The second stage toward the successful completion in cataract operations depends, first, on the length and character of the corneal incision; second, on the laceration of the capsule or the removal of the lens within its capsule through the opening in the cornea. The importance of the amplitude of the incision is so well known to all ophthalmic surgeons that, in his symposium, Dr. Weeks has undertaken to embellish this part of our subject with the care and precision which characterize all his writings on ophthalmology. Dr. E. E. Landolt of Paris has recently written an historical review of all the work done on this subject in a monograph of 130 pages.1 So, with Dr. Weeks on this side of the Atlantic and Dr. Landolt on the other, the ophthalmic world will be made thoroughly conversant with all that can be said or written on that delicate incision in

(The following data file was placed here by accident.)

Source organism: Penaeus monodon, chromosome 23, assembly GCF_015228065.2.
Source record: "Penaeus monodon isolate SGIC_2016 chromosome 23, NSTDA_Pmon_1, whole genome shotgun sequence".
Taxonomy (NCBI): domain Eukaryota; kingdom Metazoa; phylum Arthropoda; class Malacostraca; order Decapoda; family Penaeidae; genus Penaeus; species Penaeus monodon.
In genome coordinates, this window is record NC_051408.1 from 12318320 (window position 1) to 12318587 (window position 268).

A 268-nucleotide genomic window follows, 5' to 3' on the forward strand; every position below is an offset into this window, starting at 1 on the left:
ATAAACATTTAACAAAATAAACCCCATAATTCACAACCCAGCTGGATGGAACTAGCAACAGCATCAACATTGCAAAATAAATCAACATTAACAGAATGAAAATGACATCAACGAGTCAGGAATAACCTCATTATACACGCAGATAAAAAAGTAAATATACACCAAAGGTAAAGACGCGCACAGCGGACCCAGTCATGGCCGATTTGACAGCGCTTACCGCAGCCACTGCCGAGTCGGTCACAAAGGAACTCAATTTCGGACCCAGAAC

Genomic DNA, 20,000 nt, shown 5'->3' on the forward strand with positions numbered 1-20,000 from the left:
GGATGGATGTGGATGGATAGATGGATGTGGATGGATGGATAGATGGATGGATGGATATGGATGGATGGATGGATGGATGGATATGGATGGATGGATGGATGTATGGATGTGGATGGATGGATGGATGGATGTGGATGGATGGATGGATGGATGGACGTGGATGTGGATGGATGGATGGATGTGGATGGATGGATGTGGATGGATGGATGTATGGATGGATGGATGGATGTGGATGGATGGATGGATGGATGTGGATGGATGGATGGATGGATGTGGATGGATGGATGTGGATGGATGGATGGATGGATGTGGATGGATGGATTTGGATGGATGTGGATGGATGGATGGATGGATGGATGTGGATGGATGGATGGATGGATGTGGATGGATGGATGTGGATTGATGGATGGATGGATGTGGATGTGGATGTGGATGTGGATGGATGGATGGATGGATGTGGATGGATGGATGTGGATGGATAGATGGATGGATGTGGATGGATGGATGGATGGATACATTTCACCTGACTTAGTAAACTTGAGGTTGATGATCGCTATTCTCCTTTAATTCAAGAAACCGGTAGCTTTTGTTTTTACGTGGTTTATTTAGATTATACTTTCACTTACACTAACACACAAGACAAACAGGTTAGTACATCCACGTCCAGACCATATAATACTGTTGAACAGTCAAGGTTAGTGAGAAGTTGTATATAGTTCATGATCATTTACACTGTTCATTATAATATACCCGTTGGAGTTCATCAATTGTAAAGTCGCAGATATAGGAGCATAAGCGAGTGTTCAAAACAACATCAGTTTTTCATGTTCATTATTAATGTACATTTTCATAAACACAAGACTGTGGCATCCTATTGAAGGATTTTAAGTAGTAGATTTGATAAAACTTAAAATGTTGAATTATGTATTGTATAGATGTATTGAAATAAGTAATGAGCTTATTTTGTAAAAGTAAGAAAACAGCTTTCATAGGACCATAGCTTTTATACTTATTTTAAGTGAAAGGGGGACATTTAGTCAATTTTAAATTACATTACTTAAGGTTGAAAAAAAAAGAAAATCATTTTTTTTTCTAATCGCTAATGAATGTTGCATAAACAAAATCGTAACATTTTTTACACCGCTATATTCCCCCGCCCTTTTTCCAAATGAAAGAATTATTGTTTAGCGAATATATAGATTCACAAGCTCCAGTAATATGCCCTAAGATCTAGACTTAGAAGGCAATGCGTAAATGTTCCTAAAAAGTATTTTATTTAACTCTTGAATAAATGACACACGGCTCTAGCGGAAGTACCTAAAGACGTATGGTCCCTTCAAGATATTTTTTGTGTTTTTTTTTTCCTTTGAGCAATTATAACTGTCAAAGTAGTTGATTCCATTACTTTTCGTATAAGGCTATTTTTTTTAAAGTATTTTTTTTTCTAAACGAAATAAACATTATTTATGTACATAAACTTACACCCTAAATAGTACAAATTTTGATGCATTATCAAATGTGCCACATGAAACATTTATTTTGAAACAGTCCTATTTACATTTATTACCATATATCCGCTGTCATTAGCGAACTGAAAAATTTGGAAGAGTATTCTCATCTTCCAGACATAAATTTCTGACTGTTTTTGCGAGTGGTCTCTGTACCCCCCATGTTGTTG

FOX LW. THE DELIVERY OF THE LENS FOR THE EXTRACTION OF CATARACT; IRRIGATION OF THE ANTERIOR CHAMBER, AND THE FIRST TOILET OF THE WOUND. JAMA. 1907;XLVIII(24):2011–2016. doi:10.1001/jama.1907.25220500017002b
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